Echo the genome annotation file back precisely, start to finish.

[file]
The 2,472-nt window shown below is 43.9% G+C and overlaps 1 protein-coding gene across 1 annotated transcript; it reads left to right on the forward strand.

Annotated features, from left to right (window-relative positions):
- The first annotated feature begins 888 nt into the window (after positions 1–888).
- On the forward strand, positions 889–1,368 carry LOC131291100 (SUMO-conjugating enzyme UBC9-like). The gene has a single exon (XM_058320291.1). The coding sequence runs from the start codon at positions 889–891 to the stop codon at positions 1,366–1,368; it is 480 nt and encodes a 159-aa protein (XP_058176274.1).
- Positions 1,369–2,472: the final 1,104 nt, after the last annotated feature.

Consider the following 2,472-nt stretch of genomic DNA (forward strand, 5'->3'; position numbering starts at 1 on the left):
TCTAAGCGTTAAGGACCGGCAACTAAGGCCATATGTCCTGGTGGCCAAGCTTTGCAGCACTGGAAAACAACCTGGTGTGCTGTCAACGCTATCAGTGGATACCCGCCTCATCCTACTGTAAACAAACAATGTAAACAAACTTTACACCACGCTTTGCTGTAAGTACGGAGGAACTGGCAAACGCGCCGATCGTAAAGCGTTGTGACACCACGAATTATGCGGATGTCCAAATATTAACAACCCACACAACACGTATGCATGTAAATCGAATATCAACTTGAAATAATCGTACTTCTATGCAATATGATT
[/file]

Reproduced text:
The 2,472-nt window shown below is 43.9% G+C and overlaps 1 protein-coding gene across 1 annotated transcript; it reads left to right on the forward strand.

Annotated features, from left to right (window-relative positions):
- The first annotated feature begins 888 nt into the window (after positions 1–888).
- On the forward strand, positions 889–1,368 carry LOC131291100 (SUMO-conjugating enzyme UBC9-like). The gene has a single exon (XM_058320291.1). The coding sequence runs from the start codon at positions 889–891 to the stop codon at positions 1,366–1,368; it is 480 nt and encodes a 159-aa protein (XP_058176274.1).
- Positions 1,369–2,472: the final 1,104 nt, after the last annotated feature.

Consider the following 2,472-nt stretch of genomic DNA (forward strand, 5'->3'; position numbering starts at 1 on the left):
TCTAAGCGTTAAGGACCGGCAACTAAGGCCATATGTCCTGGTGGCCAAGCTTTGCAGCACTGGAAAACAACCTGGTGTGCTGTCAACGCTATCAGTGGATACCCGCCTCATCCTACTGTAAACAAACAATGTAAACAAACTTTACACCACGCTTTGCTGTAAGTACGGAGGAACTGGCAAACGCGCCGATCGTAAAGCGTTGTGACACCACGAATTATGCGGATGTCCAAATATTAACAACCCACACAACACGTATGCATGTAAATCGAATATCAACTTGAAATAATCGTACTTCTATGCAATATGATT